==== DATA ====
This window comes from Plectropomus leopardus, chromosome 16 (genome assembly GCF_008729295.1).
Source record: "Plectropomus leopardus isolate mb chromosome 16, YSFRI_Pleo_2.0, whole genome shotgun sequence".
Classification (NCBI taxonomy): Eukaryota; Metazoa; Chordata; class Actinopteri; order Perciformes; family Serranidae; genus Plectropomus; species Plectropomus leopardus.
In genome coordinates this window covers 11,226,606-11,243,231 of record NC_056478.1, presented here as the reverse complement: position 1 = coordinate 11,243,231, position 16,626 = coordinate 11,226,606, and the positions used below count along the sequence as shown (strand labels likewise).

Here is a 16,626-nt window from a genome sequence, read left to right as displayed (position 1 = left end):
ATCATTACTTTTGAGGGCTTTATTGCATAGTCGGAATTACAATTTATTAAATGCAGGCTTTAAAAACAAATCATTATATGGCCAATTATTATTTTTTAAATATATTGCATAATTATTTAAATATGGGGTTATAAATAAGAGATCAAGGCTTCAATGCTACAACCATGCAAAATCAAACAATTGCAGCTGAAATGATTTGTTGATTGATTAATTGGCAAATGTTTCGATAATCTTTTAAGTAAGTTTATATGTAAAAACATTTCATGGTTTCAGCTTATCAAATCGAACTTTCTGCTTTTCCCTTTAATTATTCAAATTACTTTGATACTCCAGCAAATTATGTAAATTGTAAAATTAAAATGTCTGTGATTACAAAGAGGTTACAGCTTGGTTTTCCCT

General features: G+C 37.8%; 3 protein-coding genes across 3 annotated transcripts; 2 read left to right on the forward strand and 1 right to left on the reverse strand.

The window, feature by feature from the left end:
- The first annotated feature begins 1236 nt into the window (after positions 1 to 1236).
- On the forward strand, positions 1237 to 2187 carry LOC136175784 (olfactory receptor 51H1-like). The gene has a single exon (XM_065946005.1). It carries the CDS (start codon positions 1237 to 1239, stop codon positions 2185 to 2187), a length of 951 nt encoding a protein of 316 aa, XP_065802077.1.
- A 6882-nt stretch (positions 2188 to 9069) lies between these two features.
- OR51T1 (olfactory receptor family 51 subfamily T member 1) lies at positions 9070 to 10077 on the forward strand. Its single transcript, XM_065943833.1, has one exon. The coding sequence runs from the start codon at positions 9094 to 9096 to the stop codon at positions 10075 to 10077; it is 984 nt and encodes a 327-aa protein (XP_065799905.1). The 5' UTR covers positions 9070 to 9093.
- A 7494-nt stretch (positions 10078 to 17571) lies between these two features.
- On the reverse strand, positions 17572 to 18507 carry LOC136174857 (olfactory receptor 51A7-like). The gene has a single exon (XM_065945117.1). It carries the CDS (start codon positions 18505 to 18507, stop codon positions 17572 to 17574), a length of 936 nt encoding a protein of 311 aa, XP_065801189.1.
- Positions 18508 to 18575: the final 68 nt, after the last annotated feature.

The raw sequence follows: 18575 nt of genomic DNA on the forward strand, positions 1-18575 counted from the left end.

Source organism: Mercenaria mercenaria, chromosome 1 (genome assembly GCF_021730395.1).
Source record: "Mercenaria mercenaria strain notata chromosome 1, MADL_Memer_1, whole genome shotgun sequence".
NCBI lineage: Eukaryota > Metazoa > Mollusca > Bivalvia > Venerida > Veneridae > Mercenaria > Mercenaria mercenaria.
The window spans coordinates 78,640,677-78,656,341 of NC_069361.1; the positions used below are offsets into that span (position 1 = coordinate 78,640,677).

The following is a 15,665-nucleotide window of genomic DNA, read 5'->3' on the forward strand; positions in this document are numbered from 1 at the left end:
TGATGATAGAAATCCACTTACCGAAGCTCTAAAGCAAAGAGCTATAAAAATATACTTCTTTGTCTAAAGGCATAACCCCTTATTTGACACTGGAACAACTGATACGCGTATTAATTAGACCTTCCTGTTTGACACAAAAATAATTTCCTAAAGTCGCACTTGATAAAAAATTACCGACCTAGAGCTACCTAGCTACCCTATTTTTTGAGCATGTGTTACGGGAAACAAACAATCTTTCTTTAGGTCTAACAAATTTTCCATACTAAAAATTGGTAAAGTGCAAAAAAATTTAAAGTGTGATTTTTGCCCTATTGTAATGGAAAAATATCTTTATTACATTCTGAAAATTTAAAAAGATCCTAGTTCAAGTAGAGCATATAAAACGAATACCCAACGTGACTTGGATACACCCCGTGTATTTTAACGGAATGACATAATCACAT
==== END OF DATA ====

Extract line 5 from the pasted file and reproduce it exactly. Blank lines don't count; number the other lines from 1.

Here is a 16,626-nt window from a genome sequence, read left to right as displayed (position 1 = left end):